End of the Day

  1. Simon DS
    Simon DS
    Here’s a reasonably well known Christian hymn.

  2. David Hansen
    David Hansen
    Nice one Simon, is there an advantage to sticking the headstock out the window?
  3. Simon DS
    Simon DS
    Nope, but it’s a nice melody.
  4. Frithjof
    Nicely done, Simon. Solo and with guitar and added drone.
  5. Ginny Aitchison
    Ginny Aitchison
    I like the way you have arranged this piece, Simon with the second part accompanied - and played it very nicely. I think David, that Simon keeps telling us how small his apartment is, so maybe he has to stick the headstock out the window so he has more room. Maybe a ukulele, Simon?
  6. Christian DP
    Christian DP
    Nice hymn melody, arranged and played formidablement, Simon!
  7. Simon DS
    Simon DS
    Thanks, maybe a banjo Ginny -if we see you in another vid Ginny.

    And thanks Señor CC. I love the turn at the middle/end of the sort of B part of this tune.
    Actually it’s one of the songs we used to sing when I was about 9 years old, back in the 1960’s.
    -one of my teachers said, ‘it’s not a song, Young Simon, it’s a hymn’, and behind the teacher’s back a friend of mine made a gesture as though he was in agony, flaying his arms about wildly, playing an electric guitar. I laughed uncontrollably and got into a lot of trouble.
    ‘What were you laughing at?’ the straight teacher kept saying.
    But I didn’t know what.
    I didn’t know what an electric guitar was, I was simply laughing at the theatrics of it all.
  8. Frankdolin
    That was beautiful Simon! I must say I've never heard a " Hymn" done like that, melody, cadance, and just the feel to me is different than the more traditional style here in the Northeast USA. But maybe you have to go to church to hear them. I ask because I like this style.
  9. Simon DS
    Simon DS
    It’s little-Welsh-church style Frank. (Sometimes the singing is more important)
  10. JL277z
    Very nice, Simon!

    Simon wrote: "it's a nice melody."


    It's apparently an old trad Irish folk melody, which someone years ago decided to name "Slane".

    It's been used for lots of different hymns, including "Be Thou My Vision" (the one I've heard the most), and "Lord Of All Hopefulness".

    Near as I can tell, the earliest known written instance of the *melody* is in the 1909 book "Old Irish Folk Music and Songs", where the melody is used for the song "With My Love on the Road" (PDF page 192, or if you're going by the book's own semi-useless page numbers it's 151).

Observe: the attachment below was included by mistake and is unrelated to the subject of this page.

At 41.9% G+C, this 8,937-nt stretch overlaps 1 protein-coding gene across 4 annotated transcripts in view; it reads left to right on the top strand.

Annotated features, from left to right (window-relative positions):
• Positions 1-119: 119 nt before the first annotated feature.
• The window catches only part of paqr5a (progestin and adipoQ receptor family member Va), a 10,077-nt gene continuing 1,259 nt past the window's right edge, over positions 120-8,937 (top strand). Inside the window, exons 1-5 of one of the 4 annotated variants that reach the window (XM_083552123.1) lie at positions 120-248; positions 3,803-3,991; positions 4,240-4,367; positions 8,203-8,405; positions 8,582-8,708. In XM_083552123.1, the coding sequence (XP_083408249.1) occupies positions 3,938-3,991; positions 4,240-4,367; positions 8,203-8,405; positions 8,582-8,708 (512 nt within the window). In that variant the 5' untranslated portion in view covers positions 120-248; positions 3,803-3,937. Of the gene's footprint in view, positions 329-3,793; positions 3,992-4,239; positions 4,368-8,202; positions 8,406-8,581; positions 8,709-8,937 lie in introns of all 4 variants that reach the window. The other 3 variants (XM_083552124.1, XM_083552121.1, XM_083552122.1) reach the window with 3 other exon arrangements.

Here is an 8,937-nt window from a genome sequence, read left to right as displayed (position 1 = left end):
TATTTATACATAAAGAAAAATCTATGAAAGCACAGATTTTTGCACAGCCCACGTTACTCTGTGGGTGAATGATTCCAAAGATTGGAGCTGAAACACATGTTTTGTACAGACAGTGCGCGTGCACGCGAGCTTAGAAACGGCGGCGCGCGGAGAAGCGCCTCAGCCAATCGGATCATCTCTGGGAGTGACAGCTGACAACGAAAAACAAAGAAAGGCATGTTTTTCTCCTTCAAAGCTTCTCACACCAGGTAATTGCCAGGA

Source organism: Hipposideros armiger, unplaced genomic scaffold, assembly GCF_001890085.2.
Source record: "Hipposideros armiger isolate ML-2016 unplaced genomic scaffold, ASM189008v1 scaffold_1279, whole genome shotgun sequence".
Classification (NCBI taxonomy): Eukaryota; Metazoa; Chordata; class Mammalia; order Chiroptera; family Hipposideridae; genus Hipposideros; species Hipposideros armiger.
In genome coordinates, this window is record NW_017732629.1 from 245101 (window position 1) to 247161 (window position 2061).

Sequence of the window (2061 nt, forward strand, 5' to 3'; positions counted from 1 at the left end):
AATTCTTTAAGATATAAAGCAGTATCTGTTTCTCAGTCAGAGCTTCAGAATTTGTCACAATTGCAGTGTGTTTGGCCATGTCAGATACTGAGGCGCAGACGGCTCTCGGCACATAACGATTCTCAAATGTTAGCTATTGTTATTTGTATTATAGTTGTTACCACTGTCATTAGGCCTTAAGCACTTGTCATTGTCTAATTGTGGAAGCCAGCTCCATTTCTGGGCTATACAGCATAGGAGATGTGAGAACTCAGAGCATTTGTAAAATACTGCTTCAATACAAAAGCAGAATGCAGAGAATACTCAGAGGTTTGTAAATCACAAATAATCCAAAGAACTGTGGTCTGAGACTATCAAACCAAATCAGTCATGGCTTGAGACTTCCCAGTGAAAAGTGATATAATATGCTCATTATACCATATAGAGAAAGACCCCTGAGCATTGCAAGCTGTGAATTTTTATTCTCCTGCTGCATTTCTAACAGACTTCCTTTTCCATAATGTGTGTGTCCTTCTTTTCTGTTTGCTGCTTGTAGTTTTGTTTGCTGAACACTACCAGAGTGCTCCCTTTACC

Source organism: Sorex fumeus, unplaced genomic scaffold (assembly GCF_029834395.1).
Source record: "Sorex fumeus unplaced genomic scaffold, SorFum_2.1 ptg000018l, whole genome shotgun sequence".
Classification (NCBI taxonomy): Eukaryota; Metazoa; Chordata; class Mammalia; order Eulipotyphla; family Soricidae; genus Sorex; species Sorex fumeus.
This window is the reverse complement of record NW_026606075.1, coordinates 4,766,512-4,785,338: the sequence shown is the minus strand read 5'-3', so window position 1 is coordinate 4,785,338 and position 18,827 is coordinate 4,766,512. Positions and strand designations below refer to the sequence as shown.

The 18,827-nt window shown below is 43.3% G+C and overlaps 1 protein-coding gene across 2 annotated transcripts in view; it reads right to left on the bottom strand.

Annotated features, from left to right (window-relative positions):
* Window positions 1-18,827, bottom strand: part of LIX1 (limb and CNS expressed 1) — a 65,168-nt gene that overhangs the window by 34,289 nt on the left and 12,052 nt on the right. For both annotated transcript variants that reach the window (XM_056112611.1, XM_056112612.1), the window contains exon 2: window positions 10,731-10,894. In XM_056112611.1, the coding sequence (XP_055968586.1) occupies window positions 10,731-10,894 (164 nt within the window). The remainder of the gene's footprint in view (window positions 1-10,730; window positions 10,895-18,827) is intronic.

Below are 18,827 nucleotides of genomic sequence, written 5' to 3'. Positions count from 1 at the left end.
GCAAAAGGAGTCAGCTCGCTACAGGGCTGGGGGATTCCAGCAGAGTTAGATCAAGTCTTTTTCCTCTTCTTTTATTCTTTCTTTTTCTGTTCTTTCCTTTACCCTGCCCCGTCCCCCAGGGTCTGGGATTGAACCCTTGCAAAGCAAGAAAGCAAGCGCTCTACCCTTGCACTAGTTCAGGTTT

Incidental notes about the aforementioned tunebook:

    1. The book's *index* starts on the PDF's page 30. When you're looking up tunes listed in that index, just be aware that the book's original page-numbering system of course doesn't match the modern PDF page numbers which count everything including the front cover.

    2. It's a large download (454-page book, which shows as 24 MB here) but it seems to work fine in the MobileSheetsPro app (NFI) which is what I'm using to look at it right now on my phone. Of course it also is readable in other standard PDF reader apps on computers or elsewhere.

    3. The scan quality is quite bad on some pages, too light to read.

    4. In the index and on the page numbers, some of the number 4's look like the number "1" instead, which adds further challenges to trying to look up tunes in that book. The number-readability issue is partly due to the lousy scan quality, and partly due to the fact that the original 1909 book used a completely stupid typeface whose numbers don't align vertically in a logical way (yes I'm aware that such typefaces were/are quite popular, but IMO it's still a poor choice to use in number-centric things like an index where readability should take precedence over style). So anyway, when you see what looks like a 1, it might be a 4 instead. Just keep that in mind if trying to use the index to look up other tunes.

    A technical aside, and completely off-topic, I learned a new technical thing today as a result of Simon's post and my subsequent reading - rummaging through that 454-page Irish tunes PDF prompted me to finally learn how to add *bookmarks* in the MobileSheetsPro sheetmusic-reader app. I've been using the app for a number of years already but had never had any reason to use bookmarks, as nearly all the other sheetmusic I have in there is only one or two pages, three at most, no bookmarks required. But 454 pages gave me incentive to finally try adding bookmarks. It turns out to be an intuitive process, I didn't even have to look up instructions online, and seems to work well although if you inadvertently delete a bookmark there doesn't seem to be an "undo", so I have to pay attention to exactly what it is I'm tapping on my screen. So anyway now I know how to do that, which could come in handy for any future large PDF's (that app will read *any* PDF, doesn't have to be sheetmusic, I've occasionally used it to read various newsletters that people insist on sending me in PDF format instead of plaintext which would be more sensible, but I digress).

    Anyway... music can be useful in unexpected ways! If I hadn't seen Simon's post and wonderfully-played tune, I wouldn't have learned how to do the bookmarks in the sheetmusic-reader app.

    (Typing this on my phone, hope the formatting and links show up correctly)
  11. Simon DS
    Simon DS
    Thanks JL277z, and thanks for the info. Thinking back on it I’m sure I saw this years ago in a hymn book that was published in the mid nineteenth century. The words I mean, not the music. I’m never sure if the music originally went with the lyrics.
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